Author: Will Westwater
I’m not mad, I’m just disappointed.
“Halo: The Master Chief Collection (TMCC)” was one of the games I anticipated most this holiday season, and now it is one of the most problematic games of the year. The promise of “Halo: Combat Evolved” (remastered), “Halo 2” (remastered), “Halo 3,” “Halo 4” and all the multiplayer maps on one disc for Xbox One is an incredible feat, but the technical problems with the game’s multiplayer suite continue to disappoint. “Halo: TMCC” is just another example in a growing list of games that are broken or flawed at launch.
Updating devices and software has become a natural part of our technology-centered lives. Occasional updates are a good thing, as they improve software and eliminate bugs, but they should not be necessary to simply play the game. Day-one patches, or fixes to bugs discovered since the game was shipped, have become increasingly necessary to even start playing. The potential for games to be updated does not excuse the release of broken versions.
Not to sound like an old man, but the good old-fashioned Gameboy Advance never had these problems. I bought both the console and the game, and voila! I could play. Any bugs were handled before the game was released, and my Gameboy Advance SP still works to this day.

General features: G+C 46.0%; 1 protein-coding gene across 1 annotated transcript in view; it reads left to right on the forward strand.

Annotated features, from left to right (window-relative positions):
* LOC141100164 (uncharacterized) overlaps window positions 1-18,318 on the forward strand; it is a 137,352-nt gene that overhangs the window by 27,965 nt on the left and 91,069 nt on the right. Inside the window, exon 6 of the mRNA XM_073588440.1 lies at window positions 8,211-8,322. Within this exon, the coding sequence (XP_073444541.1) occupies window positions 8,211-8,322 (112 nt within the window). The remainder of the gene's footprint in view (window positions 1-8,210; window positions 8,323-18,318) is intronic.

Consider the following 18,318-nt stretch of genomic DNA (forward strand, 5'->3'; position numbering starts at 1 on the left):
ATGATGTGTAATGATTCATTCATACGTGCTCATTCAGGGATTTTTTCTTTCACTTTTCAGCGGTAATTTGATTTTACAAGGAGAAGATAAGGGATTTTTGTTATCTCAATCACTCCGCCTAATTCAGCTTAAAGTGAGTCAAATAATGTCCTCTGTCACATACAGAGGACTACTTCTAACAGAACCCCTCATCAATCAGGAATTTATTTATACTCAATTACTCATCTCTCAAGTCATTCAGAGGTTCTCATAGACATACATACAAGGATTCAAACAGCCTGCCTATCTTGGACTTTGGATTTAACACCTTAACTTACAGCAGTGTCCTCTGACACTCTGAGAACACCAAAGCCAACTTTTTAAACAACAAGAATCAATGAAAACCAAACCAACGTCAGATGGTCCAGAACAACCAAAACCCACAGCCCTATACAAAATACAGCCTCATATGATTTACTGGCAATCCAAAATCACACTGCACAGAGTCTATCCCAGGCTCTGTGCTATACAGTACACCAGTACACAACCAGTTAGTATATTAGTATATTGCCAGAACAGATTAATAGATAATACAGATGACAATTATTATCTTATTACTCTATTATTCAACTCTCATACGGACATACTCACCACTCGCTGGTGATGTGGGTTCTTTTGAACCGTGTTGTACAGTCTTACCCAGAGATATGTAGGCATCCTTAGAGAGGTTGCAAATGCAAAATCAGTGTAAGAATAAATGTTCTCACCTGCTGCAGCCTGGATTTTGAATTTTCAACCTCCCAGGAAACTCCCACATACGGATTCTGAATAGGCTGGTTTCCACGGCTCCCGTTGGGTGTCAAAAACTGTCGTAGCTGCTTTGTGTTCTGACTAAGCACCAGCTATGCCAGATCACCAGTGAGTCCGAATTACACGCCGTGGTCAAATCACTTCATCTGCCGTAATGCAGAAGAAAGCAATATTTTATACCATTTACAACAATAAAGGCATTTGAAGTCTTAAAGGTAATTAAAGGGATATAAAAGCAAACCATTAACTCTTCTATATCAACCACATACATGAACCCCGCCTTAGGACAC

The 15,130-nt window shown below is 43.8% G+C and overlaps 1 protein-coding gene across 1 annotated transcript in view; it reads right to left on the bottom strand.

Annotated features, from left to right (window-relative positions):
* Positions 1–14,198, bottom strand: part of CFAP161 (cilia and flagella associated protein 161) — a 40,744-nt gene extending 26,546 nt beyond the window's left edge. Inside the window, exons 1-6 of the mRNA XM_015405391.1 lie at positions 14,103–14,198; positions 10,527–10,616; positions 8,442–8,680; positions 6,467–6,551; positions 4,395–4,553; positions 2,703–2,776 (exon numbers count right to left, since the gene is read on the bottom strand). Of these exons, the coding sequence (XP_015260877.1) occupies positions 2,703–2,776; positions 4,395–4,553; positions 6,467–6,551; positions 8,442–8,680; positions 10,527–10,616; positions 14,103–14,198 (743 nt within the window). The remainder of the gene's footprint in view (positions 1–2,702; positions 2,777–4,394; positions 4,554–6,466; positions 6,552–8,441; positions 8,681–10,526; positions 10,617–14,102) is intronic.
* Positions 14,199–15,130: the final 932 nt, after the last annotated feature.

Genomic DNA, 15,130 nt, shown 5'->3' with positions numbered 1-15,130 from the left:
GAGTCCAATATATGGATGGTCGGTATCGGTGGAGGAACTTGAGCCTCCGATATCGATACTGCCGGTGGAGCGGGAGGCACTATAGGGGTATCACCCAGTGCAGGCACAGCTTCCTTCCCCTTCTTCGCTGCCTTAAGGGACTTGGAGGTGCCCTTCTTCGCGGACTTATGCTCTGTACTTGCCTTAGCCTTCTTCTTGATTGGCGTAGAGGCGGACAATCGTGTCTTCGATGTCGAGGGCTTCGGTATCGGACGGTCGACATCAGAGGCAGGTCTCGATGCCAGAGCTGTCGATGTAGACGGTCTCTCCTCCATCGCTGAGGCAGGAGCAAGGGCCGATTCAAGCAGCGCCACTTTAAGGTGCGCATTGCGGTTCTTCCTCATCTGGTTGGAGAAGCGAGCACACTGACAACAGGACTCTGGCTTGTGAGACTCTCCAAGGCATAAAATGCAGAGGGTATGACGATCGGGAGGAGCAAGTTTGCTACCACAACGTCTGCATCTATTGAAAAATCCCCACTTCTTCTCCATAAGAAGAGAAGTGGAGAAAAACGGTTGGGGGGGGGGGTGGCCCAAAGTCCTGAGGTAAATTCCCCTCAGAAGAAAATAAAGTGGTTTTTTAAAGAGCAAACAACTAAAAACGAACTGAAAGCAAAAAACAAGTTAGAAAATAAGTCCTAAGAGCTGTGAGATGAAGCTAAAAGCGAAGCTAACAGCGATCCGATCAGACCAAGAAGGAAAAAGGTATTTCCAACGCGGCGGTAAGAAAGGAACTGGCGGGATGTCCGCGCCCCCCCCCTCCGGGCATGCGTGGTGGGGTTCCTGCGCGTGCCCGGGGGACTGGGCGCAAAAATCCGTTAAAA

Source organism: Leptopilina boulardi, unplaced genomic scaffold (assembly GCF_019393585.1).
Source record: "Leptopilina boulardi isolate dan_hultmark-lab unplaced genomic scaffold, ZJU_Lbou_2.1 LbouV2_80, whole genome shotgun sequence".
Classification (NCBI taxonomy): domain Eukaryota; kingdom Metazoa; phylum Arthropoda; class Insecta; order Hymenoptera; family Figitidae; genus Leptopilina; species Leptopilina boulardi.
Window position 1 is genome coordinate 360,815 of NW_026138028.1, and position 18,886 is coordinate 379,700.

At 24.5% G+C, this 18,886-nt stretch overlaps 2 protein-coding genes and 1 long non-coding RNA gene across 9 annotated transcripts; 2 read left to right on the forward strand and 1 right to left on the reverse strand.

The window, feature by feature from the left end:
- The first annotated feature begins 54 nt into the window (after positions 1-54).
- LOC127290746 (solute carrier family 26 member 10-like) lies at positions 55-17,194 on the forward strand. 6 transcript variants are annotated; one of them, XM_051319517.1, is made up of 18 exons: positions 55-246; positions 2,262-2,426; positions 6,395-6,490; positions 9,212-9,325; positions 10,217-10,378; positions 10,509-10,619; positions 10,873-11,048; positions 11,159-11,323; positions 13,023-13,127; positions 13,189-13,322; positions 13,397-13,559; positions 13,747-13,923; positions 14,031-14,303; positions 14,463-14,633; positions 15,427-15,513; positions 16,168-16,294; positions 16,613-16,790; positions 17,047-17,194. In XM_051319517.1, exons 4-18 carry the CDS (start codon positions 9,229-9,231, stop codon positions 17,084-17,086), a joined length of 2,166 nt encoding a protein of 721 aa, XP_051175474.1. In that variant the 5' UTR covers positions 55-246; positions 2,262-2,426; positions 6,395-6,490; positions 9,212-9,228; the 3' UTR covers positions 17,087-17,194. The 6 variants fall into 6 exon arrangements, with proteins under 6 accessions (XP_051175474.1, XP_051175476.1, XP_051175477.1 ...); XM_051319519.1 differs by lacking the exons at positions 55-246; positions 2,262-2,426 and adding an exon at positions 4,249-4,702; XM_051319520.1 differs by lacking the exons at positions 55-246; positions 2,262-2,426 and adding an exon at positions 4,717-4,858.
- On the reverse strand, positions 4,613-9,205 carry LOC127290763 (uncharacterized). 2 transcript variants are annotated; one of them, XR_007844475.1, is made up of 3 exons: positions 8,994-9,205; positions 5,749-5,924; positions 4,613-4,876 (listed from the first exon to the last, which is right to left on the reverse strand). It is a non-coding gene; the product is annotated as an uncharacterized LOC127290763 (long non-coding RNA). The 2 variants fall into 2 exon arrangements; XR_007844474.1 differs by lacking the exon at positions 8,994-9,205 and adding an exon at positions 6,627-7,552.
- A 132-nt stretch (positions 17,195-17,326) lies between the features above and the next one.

There are ways to ensure a game is ready for the masses before its release. Triple-A multiplayer games often use open beta tests to allow the masses to play the game and provide feedback. “Halo: TMCC” did not do so, although gamers would have gone nuts for a “Halo 2” (remastered) open beta. Bugs and server problems could have been addressed before gamers paid any money, and they would have been forgiven in a beta much more easily than in a finished product—a win-win situation.
Delaying games, though certainly not something to celebrate, is also an option to prevent putting out a sub-par product. When Take-Two Interactive delayed “Evolve” until 2015, many gamers were disappointed. However, delays are not taken lightly by its creators; it was a decision they thought was best for the product. In this case, late is better than buggy.
343 Industries has put a lot of love and care into the “Halo” franchise, and they will ultimately follow through on the promise they made to the fans. With enough updates, the multiplayer will work eventually. In the meantime, I will fill this unplanned delay with nostalgic trips through the beautiful, remastered—and functional—single-player “Halo” campaigns.
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